A lot has changed in Massachusetts since Mike Sherman left the area to pursue a career in football. The Hartford Whalers are no longer the northeast’s hockey team, the Boston Celtics aren’t winning titles every year and the New England Patriots are the best team in football.
It’s a stark contrast to the area he grew up in as child. Sherman claims that everyone he grew up with were Green Bay Packers fans or New York Giant supporters, now Tom Brady jerseys litter the stands on Saturday nights to watch Sherman’s Nauset Regional High School football team.
“My wife and I moved around 11 times throughout my career. It was time to settle down. I’m starting to have grandkids now and we need a place to call home… This has always kind of been home to me,” he said. “We’ve always come on vacation to Cape Cod every summer since I’ve been coaching. This was a natural transition.”
Former NFL and Texas A&M coach Sherman returned to Massachusetts after spending more than 30 years coaching the highest levels of football. Along the way, he made multiple stops at College Station and in Green Bay — the other two places he calls home. Despite the fatigue of his commitment to the sport, it took just a year before Sherman grabbed another clipboard after being let go by the Miami Dolphins at the end of the 2013 season.
Originally, he wanted to coach some skills camps in the area but after a call to Nauset to inquire about using their field, Sherman became the school’s head football coach.
Though he has much more experience on higher levels, Sherman said he wanted to pay things forward and help develop young men.
“I been fortunate enough to live what I preach, in regards to giving back. I’ve had a lot of great opportunities. Why they ended up with me? I don’t know, but I’m very fortunate to have them. I was in the right place at the right time. I’m just trying to give back because I’ve been very blessed in my life… I have a feeling that I have a debt to pay in life and I’m trying to pay that off.”
Coming up as a youth, Sherman said sports were just a natural thing to do for young people. They symbolized hard-work, determination and mental fortitude. Now, he says, many kids want to play for popularity or fame and lack the commitment to develop in the sport.
“I worked hard at stuff, I don’t think I was great at anything. I was passionate about the things I did. Back then, you played everything: football, church basketball, hockey, track and baseball.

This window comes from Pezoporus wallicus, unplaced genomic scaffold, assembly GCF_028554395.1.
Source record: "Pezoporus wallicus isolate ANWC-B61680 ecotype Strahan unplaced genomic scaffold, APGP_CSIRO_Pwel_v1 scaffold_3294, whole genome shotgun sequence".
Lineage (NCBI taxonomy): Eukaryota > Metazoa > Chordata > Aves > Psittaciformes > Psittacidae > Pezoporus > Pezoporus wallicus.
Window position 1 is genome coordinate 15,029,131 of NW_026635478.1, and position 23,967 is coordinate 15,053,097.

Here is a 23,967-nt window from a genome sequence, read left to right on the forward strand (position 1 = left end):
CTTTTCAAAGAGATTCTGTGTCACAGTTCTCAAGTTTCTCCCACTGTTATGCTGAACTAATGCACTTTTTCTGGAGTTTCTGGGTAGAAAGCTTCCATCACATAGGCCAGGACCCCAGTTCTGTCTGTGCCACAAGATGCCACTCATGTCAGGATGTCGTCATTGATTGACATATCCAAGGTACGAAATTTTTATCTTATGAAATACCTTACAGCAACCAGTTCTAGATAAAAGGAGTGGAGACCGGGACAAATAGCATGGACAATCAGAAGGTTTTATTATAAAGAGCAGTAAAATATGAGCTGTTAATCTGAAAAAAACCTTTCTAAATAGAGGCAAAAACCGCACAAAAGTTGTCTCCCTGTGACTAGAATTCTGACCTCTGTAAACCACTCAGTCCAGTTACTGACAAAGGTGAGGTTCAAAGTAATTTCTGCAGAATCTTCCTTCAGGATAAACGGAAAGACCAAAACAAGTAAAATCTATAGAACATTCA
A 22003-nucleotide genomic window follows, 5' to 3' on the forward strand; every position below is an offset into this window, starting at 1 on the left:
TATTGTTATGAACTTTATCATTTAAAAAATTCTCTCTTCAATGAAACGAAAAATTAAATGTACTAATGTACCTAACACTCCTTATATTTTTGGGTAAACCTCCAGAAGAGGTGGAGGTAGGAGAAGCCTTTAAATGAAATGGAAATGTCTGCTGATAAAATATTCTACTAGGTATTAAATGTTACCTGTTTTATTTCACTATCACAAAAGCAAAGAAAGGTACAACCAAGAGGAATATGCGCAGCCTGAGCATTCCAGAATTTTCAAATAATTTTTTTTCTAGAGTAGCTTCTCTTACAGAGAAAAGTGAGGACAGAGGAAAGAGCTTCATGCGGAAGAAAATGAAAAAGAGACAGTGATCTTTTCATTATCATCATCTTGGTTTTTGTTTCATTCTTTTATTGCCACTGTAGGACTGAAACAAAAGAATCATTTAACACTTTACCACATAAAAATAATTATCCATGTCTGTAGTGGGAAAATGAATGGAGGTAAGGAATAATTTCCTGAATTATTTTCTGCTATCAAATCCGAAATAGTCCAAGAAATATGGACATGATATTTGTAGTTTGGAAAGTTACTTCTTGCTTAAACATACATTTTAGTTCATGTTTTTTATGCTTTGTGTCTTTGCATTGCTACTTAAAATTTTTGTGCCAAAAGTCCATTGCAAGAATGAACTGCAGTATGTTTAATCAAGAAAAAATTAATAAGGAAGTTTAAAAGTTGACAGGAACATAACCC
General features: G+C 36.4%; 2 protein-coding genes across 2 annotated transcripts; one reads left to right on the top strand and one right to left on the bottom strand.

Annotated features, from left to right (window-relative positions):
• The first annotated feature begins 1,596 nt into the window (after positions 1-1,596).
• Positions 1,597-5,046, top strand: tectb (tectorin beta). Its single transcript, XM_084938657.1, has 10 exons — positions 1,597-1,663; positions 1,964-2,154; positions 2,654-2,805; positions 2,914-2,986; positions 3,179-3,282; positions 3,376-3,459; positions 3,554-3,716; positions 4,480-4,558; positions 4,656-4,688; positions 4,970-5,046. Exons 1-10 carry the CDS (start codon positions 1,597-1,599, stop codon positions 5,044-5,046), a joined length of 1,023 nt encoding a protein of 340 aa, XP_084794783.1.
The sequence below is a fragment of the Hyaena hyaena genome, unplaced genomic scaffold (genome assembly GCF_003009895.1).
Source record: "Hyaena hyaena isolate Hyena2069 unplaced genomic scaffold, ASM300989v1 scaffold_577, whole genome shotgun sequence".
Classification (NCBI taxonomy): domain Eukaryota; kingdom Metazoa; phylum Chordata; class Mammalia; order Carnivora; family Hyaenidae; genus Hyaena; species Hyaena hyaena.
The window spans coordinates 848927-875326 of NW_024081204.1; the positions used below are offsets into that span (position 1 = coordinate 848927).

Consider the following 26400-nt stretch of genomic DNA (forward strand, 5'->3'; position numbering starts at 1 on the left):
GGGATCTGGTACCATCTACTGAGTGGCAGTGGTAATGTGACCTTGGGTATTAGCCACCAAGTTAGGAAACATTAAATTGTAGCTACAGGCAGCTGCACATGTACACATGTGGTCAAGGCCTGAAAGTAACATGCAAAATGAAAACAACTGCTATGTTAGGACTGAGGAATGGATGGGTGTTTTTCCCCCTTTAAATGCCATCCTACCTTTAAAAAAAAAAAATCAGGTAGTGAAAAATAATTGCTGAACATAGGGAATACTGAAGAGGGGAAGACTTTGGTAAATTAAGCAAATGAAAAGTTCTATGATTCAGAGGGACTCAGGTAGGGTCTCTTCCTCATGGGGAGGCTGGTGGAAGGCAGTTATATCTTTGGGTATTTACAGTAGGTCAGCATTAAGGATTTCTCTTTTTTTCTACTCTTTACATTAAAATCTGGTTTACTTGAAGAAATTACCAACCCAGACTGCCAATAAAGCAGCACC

Back then, when your parents signed you up for something, you stuck with it until the end of the season. Today, it seems like if a kid doesn’t like something then it’s OK to move on. There’s nothing wrong with not playing football but once you start a season, you need to finish it. I don’t think the kids or the parents have quite the commitment we used to see.”
The Warriors of Nauset finished with a record of 1-10 in Sherman’s first year at the helm but through the lessons he’s learned in his 33 years in the sport, Sherman began to change the culture of the team.
The virtues of integrity, passion and charity are what he’s focused on as a coach and father. He said he challenges his athletes to be who and what they say they are, while encouraging them to do what they love with whom they love. But the key for Sherman is giving back to those less fortunate because that is the best way to leave a positive impact, he says.
“We got some tough-nosed kids,” he said. “They aren’t the biggest, the fastest or the strongest but they are a bunch of tough kids. It’s a challenge trying to get numbers up because this is a soccer area. Baseball is very popular in Cape Cod as evidence by the Cape Cod Baseball League that a lot of college players play in. Football isn’t like what it is in Texas or Ohio… it’s not the only game.”
The Nauset football team is also one of the most composed groups Sherman has coached. He said he is rather impressed with how they’ve dealt with his celebrity in a small town setting.
“The kids don’t get too enamored with anything. To them, I’m just their coach and they can deal with that. They get it,” Sherman said. “Last year, we had NFL Films out here and then there was NBC Sports. We also had webisodes of Sherman’s Warriors but the kids seemed to take that in stride and handled it well.”
Despite missing the relationships built in the NFL or the fanfare of college football, Sherman said the rigors of high school football keep him more than occupied.
“High school’s hardest point is you can’t pick your team. Your team is who is in school and wants to come out for football. So that makes it hard,” he said. “In college, you are able to recruit, and in the NFL, you are able to draft and get free agents. In high school, you have to play with what you got. It’s a tough job, one of the toughest I’ve ever had.”
But the rewards of his coaching efforts have been more gratifying on a personal level since his transition.
“We try and teach these young men to be men. In some cases, these coaches may be the only male influences in their lives. We take that to heart and coaches take time to develop relationships with the kids,” Sherman said. “We’ll continue to do that because we see the bigger picture of things. We all want to win on Friday and Saturday nights, I’m not sure anyone wants to win more. But at the same time, we aren’t going to do it at the expense of teaching our kids the wrong things.”
At this point, Sherman is unsure how many years he has left in the sport. However, he is certain that he wouldn’t be who he is without the game football.
“It’s been my life. It’s molded me as a man,” he said. “The challenges in football are very much replicated in your life: the ups and downs, the highs and lows, the peaks and valleys. They happen in football season, they happen in your life and you must learn to handle it. Football has taught me a lot about life and how to raise my kids.”